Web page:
And the President said, “Well, isn’t there a little wiggle in that statute?” My father said, “No, I don’t think so and the intent of Congress was to prevent it, certainly.”
And he said, “As long as you own the Congress, Mr. President, why don’t you go to Congress and get the law changed?” And the President said, “Well, I’m going to see if I can’t do it by executive authority.”
And Dad said, “Well, in that case, I think you are entitled to have a new Under Secretary of the Treasury.” And he resigned….
He was pretty strict about fundamental things like telling the truth and trying to be prudent about personal finances, and stuff like that. But he was very personable, very witty, and he liked fun and he’d take us ice-skating. He took me skeet shooting, took me quail shooting, and did a lot of things that… he enjoyed. He liked people, liked having fun. He loved humor; he had a keen wit and loved using it and it made him very popular with his friends. Socially, he was a very attractive, popular, personable guy and my mother, although she was a very beautiful woman, was quite shy and rather withdrawn. So Dad was really sort of the point person in their social interaction with other people.
“I was in awe of Acheson”
Special Assistant Lucius Battle
BATTLE: That was the opening of a whole new world to me, working for Acheson. (Battle pictured at left.) He was a very engaging man, so bright, so difficult at times, but it was an experience. Working for him was a real experience. During the first days I was with him, I was a little scared. I was afraid I would do the wrong thing. But I was greatly impressed. He gave a speech in New York and asked me to go with him. He said he would be working on the speech and asked me to drop by that evening. He had something else to do before then.
He said, “I have started to work on this speech for New York, but I had a strange experience. I used a quotation from the Bible–the New Testament–and then I thought I’d better double check the source. I did that and couldn’t find it. Then I remembered that Lincoln had used that verse in one of his speeches. I found the quotation in the Lincoln speech and found out that he had misquoted the New Testament. I had been remembering all these years what Lincoln had said and not what was in the Bible.” I was deeply impressed with his scholarship; I was knocked out by it.
We went to New York. It was a party honoring General [George C.] Marshall, perhaps at the Freedom House. It was probably in the second week of March. That was the first time I had traveled with him. From then, we had one of the most marvelous relationships imaginable. We became very, very friendly. We laughed a lot. He was often difficult, but he gave me total trust and delegation. He told me to deal with anything that he reached his office with which I felt comfortable.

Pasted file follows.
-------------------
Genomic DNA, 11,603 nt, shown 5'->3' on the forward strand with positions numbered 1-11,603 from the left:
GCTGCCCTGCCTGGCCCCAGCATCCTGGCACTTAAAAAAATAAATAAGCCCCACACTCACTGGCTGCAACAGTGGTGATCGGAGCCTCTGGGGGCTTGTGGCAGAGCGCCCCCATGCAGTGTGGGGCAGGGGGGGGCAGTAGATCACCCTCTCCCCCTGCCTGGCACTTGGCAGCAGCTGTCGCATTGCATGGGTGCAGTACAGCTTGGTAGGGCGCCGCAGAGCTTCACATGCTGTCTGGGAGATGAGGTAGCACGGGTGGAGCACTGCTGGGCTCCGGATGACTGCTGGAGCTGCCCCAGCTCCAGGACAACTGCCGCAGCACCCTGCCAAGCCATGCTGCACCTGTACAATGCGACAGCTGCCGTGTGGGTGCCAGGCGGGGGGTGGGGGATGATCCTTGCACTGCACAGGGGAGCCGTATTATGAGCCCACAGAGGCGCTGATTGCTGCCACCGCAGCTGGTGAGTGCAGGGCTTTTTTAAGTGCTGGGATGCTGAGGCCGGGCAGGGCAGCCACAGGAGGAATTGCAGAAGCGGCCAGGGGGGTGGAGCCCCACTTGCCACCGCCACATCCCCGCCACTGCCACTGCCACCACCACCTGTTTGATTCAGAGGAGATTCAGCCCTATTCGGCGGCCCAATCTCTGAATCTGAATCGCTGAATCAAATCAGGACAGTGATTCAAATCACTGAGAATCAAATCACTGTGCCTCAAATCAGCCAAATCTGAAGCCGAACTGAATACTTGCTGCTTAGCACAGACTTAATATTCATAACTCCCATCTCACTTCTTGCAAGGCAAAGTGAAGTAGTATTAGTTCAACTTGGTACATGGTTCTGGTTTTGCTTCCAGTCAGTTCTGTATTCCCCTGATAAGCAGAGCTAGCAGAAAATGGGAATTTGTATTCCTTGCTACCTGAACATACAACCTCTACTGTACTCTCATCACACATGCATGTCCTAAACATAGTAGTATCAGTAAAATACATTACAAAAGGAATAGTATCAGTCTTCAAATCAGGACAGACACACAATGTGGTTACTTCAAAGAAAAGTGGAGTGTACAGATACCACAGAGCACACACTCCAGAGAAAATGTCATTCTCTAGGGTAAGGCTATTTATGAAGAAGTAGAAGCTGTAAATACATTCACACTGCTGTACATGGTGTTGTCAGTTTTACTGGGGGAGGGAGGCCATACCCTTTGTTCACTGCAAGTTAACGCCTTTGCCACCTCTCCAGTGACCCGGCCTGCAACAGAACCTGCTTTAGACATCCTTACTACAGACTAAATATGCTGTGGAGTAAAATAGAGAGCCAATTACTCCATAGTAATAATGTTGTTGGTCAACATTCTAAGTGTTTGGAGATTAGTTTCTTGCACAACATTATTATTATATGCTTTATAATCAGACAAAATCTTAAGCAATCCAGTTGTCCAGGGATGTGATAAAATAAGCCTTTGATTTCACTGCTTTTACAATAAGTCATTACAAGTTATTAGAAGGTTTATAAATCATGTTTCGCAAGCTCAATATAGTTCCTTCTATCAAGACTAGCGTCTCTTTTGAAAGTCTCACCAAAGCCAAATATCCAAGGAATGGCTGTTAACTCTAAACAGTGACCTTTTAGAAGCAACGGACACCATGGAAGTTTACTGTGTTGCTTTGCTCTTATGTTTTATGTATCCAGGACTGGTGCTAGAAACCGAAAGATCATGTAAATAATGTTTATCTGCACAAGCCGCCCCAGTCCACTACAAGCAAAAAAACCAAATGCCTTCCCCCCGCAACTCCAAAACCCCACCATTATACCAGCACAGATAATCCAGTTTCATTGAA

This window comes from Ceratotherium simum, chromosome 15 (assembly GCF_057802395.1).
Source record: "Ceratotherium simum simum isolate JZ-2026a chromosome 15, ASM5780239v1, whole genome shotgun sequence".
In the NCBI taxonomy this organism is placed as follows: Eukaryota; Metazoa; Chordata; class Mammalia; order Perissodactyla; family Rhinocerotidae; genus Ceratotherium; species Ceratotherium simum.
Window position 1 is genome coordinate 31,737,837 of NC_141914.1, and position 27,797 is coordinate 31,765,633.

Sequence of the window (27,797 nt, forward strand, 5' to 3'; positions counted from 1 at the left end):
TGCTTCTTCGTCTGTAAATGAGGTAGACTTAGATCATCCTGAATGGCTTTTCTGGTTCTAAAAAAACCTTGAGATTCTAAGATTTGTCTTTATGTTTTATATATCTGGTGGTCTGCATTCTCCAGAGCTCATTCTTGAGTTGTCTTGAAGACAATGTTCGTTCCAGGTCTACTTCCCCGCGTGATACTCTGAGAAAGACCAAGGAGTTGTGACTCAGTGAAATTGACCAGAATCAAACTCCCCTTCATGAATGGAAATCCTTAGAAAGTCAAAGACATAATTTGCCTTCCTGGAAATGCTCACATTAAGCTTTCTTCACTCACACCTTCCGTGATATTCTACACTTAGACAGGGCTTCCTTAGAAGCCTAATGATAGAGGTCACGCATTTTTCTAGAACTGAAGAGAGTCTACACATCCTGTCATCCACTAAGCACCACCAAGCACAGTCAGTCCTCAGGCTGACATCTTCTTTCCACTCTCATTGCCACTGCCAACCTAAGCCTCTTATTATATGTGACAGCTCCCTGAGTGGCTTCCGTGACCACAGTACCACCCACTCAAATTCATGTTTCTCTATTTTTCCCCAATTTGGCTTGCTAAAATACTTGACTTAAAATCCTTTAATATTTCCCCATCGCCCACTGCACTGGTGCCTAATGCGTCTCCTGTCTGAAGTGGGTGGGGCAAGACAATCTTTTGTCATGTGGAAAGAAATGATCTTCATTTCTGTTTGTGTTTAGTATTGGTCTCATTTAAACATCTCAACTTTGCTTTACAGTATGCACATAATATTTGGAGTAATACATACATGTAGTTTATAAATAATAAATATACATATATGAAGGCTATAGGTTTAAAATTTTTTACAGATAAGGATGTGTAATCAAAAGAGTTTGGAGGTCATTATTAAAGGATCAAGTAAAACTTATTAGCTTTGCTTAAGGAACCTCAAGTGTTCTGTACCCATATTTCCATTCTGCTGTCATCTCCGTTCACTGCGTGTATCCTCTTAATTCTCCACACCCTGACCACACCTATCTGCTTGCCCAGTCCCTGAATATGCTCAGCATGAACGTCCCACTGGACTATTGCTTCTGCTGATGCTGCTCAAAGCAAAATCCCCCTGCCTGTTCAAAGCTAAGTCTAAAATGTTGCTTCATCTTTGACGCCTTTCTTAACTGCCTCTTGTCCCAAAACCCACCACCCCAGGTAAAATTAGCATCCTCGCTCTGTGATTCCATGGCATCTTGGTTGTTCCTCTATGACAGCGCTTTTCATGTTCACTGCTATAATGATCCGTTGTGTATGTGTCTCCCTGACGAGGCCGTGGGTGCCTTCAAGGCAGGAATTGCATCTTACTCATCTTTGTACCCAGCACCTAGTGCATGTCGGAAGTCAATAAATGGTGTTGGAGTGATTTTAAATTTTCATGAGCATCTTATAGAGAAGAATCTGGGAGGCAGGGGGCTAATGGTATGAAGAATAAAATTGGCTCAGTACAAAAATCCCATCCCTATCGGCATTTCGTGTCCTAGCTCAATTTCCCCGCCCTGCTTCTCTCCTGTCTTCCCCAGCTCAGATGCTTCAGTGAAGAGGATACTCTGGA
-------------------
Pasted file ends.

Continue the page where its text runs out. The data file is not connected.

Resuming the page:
What he didn’t know is that I feel comfortable with almost everything, except big issues. I never bothered him with small issues and never had any trouble. I used to sign his name on lots of papers. On the back, I would put a code on the file copies of the papers that could be used subsequently to know what I had handled. I knew from that code that Dean Acheson had never seen the original paper, but that I had signed off for him. I would never have done it on any major policy issues….
Acheson had just returned to government. He was being re-briefed after an absence of a year or so. So we were reviewing everything. There meetings on all sorts of subjects–Europe, Far East, etc. I sat in on all those meetings. I traveled with him wherever he went. If he had appointments in London or Paris or wherever, he would always take me with him. There was never any question about my going. Sometimes the U.S. ambassador in the country would also go, but Acheson wanted me at these meetings.
I kept a record of all the meetings. I did the reporting telegrams, which I never showed him. I wrote the record of the meeting and sent it. As I look back on it, it was crazy. But that is what I did. Acheson never objected. I would write little notes on papers saying that I thought it was a good idea or that I didn’t think it was a good idea, that everyone thought he should the following. He then would ask me why I thought it was not a good idea; I never hesitated in defending my position.
As much as I was in awe of Acheson, I thought that he was sometimes unreasonable and was about to do something terrible. He would tell people that he had gotten mad at some of the correspondence he had gotten and had dictated scathing replies, but that I would tear them up. Which was quite true. When he dictated–which he didn’t do very often– the dictation would always come back to me before it went to the Secretary for signature. Sometimes, I would take the letter back to him and tell him that it was not wise to send it. It is amazing that he would accept my judgment, most of the time.
He would get indignant with me from time to time, but in the main, we got along beautifully. It was a great three and half years, which I wouldn’t have traded for anything.
“There was one big issue which I lost on”
Looking back on it, the Department was quite interesting in general. A lot of things happened. In 1948 elections, no one expected Harry Truman to be re-elected. No one contributed a penny to him. Therefore he had an absolutely free hand. He could do anything he wanted, make any appointments he wanted. He had no obligations; he had no long list of contributors.